Development of Fine Motor Skills in Down Syndrome
The Development of Fine Motor Skills in Down Syndrome
Fine motor development refers to the development of skills involving the smaller muscle groups such as the hand and the fingers. The development of fine motor skills in Down Syndrome usually follows the same pattern as in the typically developing. It may take a bit longer to achieve fine motor goals for children with Down Syndrome. These skills will also generally develop a bit later than in "typical" children.
Some examples of fine motor skills are using the pincer grasp (thumb and forefinger) to pick up small objects, cutting, coloring and writing and threading beads.
Some of the possible causes of delay in the development of fine motor skills in Down Syndrome include:
- hypotonia (low muscle tone)
- loose joints and ligaments
- hand shape ( hands are smaller and fingers are shorter than typical)
- decreased cognitive skills (making it more difficult for the child to reason things out and to learn to coordinate his movements)
*Note*That is not to say cognitive skills will not develop more. Cognitive skill usually develop later in babies with Down Syndrome so it follows that fine motor skills also develop later.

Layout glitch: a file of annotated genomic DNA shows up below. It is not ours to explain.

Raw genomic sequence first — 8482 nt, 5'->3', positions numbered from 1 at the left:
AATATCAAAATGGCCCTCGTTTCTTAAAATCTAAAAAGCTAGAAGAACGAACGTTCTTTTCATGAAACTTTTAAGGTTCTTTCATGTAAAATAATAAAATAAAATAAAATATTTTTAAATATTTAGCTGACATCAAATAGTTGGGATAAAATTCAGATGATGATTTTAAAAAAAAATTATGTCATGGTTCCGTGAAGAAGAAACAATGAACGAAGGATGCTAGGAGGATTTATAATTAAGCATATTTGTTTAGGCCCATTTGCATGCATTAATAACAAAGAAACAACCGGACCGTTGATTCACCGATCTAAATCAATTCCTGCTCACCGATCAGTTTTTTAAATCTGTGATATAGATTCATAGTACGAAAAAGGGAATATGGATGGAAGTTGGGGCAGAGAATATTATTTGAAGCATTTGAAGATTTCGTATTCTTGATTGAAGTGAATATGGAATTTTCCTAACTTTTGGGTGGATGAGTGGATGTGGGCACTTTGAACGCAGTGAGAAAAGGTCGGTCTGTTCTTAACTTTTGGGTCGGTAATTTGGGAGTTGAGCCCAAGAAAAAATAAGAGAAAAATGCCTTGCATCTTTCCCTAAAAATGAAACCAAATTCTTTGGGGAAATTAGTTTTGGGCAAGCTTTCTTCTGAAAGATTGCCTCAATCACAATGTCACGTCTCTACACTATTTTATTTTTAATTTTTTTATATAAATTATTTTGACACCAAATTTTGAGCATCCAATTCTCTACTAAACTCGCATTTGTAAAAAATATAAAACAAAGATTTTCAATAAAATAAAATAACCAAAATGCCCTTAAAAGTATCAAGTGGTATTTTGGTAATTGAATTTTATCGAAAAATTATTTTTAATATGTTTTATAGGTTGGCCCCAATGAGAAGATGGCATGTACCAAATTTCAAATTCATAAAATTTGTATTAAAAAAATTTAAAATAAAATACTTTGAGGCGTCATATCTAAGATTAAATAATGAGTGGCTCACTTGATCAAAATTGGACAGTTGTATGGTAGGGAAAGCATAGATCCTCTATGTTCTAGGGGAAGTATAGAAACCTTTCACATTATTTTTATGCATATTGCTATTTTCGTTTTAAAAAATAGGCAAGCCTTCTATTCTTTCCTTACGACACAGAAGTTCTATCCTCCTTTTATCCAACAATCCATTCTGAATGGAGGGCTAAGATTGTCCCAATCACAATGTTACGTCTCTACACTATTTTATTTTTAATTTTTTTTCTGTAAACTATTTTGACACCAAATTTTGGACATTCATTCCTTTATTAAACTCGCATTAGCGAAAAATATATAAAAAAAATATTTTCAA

When your baby is young he will first work on developing his gross motor skills. Fine motor skills come a bit later, but you can help:
- To help him become more aware of his hands gently massage his hands, then his fingers. Keep an eye on his reaction to this stimulation. If he fusses alot back off and take it a little bit at a time.
- Place a toy (such as a rattle) against his flat palm. You will notice he reflexively closes his hand around the object.
- Notice also that pulling gently on the thumb will open his hand when it is clenched in a fist.
More tips on aiding your baby's development
Below are listed some ways you can help to develop your child's fine motor skills when he is a little older.
(For more in depth reading go to Down Syndrome Book List and Resources)
- Picking up small items (i.e. uncooked macaroni, cheerios, etc. and putting in cups or bowls.)Always, always stay with your child when doing this and make sure he does not put these items into his mouth.
- Putting together snap lock beads
- Manipulating puzzle pieces ( the kind with the pegs for picking up the pieces)
- Brushing or combing his hair (or yours, but beware, he might get overzealous!)
- You can give your child a crayon and piece of paper and let him go at it (make sure to supervise this activity)
- Alternatively, a magna doodle might do the trick
- Peg boards
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**The information on this website is not intended to be a substitute for professional medical advice. Rather, it is for educational and informational purposes only. You, the viewer, are responsible for obtaining health care for your child from his/her physician and other health care specialists. Always consult with your child's doctor before beginning any therapy programs.**